End of discussion on Egrant? No way

On the recommencement of Parliament following the summer recess, Prime Minister Joseph Muscat said those who pushed the “Egrant lie” should admit that what they said was false.

Three months down the line since the conclusion of a magisterial inquiry into the Prime Minister’s dealings, he’s the one with access to the full evidence of the inquiry by Magistrate Aaron Bugeja while the public remains in the dark. In this time, he has established the narrative that conclusions are drawn.

Therefore, the truth according to Joseph Muscat has been established never mind the necessary scrutiny in a democracy. It is clear at this point that the public willl not get to see the full report – at best, it will be a version redacted by the Prime Minister’s lawyer Pawlu Lia (the same one who defined the narrow remit of the inquiry in the first place).

And there’s the Justice Minister, who the Attorney General also gave a copy to on the grounds that he’s the Prime’s Minister’s legal counsel (false). But the AG said he didn’t want to throw this into the political arena when answering questions for him to justify why he refused to give a copy to the Opposition leader.

The clip of Muscat’s well-rehearsed speech was immediately circulated by Labour activists on Facebook. The narrative and its conclusion were set.

If the truth were on his side, Muscat should have nothing to fear

The rest of the island was denied the right to challenge the report’s findings. The owner of Egrant – its set up and intended use –  is definitively known. But Muscat’s narrative continues to hide this.

All that is known from the 3% of the Egrant report that has been published is that Magistrate Aaron Bugeja was unable to find material proof that Egrant belonged to the Prime Minister or his wife, in an inquiry whose terms of reference were set by the Prime Minister himself (the subject of the inquiry).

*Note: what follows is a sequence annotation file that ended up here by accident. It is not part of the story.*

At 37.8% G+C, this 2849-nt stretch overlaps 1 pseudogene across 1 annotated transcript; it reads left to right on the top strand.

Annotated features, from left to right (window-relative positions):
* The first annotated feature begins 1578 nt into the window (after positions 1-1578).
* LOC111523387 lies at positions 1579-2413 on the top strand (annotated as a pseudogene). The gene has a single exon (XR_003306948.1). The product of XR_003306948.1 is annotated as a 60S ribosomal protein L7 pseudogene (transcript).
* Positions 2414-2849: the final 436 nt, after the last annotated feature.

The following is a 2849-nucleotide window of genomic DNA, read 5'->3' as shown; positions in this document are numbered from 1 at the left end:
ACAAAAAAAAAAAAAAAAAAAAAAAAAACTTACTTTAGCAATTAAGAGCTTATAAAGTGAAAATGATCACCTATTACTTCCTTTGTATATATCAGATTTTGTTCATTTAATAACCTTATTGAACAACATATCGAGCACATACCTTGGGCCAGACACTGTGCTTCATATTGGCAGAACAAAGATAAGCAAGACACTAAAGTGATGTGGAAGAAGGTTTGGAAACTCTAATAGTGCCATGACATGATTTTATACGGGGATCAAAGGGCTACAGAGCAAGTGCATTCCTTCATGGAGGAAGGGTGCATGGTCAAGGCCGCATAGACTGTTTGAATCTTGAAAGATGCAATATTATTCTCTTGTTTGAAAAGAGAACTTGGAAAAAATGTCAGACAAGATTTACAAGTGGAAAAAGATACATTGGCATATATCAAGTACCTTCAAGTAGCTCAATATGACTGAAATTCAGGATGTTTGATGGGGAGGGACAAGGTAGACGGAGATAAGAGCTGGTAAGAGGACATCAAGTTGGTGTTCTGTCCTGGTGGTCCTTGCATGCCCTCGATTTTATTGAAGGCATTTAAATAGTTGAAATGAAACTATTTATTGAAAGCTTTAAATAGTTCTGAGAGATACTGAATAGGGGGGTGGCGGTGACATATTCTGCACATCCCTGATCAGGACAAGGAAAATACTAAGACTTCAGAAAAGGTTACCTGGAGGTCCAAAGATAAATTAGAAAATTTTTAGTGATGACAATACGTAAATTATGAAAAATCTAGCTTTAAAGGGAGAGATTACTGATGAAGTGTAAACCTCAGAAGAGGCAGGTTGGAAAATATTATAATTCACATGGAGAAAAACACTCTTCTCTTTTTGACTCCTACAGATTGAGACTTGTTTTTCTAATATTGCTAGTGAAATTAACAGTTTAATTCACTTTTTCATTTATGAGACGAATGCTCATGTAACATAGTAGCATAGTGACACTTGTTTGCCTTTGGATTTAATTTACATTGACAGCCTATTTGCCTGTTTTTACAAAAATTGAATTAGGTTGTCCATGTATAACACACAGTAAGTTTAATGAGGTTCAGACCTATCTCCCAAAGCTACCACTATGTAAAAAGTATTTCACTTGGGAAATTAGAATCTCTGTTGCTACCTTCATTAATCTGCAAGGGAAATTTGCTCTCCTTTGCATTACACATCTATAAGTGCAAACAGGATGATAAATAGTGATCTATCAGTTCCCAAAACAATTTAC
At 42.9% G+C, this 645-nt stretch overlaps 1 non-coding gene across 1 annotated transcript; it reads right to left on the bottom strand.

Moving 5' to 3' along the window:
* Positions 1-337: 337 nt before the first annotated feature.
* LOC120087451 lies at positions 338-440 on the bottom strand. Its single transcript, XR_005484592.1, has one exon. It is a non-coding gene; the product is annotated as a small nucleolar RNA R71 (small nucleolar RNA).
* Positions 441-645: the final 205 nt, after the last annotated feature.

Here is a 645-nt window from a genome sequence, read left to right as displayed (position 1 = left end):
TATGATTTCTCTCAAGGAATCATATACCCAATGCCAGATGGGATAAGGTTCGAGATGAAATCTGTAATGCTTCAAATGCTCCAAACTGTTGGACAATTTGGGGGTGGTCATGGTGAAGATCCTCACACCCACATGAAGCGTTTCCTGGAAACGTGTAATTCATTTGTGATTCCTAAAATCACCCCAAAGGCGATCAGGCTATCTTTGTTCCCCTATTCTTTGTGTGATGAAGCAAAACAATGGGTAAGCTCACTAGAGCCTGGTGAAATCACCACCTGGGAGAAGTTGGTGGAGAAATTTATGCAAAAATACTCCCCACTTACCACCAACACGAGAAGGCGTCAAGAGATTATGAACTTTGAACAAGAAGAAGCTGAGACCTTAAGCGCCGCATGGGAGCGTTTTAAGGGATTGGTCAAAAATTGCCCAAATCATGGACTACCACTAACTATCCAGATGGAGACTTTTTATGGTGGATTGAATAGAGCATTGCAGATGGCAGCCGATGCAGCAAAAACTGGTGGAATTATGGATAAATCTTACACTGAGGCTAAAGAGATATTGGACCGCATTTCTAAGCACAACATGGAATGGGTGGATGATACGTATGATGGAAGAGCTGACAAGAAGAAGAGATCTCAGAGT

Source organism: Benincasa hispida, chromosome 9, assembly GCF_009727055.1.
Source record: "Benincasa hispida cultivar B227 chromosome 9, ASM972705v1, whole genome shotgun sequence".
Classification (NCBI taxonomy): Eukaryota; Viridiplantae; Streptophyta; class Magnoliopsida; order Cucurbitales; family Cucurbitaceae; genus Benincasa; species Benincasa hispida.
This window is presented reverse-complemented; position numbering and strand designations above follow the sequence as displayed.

Meanwhile, the AG is refusing to make the report public, making a travesty of democracy, accountability and transparency while having no problem handing it to his boss who was at the centre of allegations.

In ancient Rome, when times were tough, the rulers would often resort to two time-proven techniques to hold on to power – panem et circenses (bread and circuses) – bribery and distraction.

By meeting the basic needs of the people by bribing them with money or food, and distracting them with entertainment of various sorts, the rulers of Rome ensured the loyalty, or at least the passivity, of the people.

The Prime Minister’s speech in Parliament was exactly that – a spectacle designed to distract, derail and obfuscate. Why should the Prime Minister attempt to end a debate that, according to him, can only turn in his favour?

If the truth were on his side, Muscat should have nothing to fear.


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